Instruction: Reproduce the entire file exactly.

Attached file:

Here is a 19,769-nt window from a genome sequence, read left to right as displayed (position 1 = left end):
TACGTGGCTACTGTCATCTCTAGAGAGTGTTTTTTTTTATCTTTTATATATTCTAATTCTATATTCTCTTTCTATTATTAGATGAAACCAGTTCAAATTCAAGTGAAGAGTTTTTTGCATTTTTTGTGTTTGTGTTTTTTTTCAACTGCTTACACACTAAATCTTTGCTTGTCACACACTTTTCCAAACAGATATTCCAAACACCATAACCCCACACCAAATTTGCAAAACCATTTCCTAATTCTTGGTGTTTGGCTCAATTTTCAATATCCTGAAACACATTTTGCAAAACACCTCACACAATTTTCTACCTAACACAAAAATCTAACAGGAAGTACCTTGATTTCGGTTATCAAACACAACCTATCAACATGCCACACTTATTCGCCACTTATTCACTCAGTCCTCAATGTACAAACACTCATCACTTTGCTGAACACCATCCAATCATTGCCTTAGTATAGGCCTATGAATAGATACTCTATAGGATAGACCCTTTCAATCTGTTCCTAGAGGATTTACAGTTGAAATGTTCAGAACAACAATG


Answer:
Here is a 19,769-nt window from a genome sequence, read left to right as displayed (position 1 = left end):
TACGTGGCTACTGTCATCTCTAGAGAGTGTTTTTTTTTATCTTTTATATATTCTAATTCTATATTCTCTTTCTATTATTAGATGAAACCAGTTCAAATTCAAGTGAAGAGTTTTTTGCATTTTTTGTGTTTGTGTTTTTTTTCAACTGCTTACACACTAAATCTTTGCTTGTCACACACTTTTCCAAACAGATATTCCAAACACCATAACCCCACACCAAATTTGCAAAACCATTTCCTAATTCTTGGTGTTTGGCTCAATTTTCAATATCCTGAAACACATTTTGCAAAACACCTCACACAATTTTCTACCTAACACAAAAATCTAACAGGAAGTACCTTGATTTCGGTTATCAAACACAACCTATCAACATGCCACACTTATTCGCCACTTATTCACTCAGTCCTCAATGTACAAACACTCATCACTTTGCTGAACACCATCCAATCATTGCCTTAGTATAGGCCTATGAATAGATACTCTATAGGATAGACCCTTTCAATCTGTTCCTAGAGGATTTACAGTTGAAATGTTCAGAACAACAATG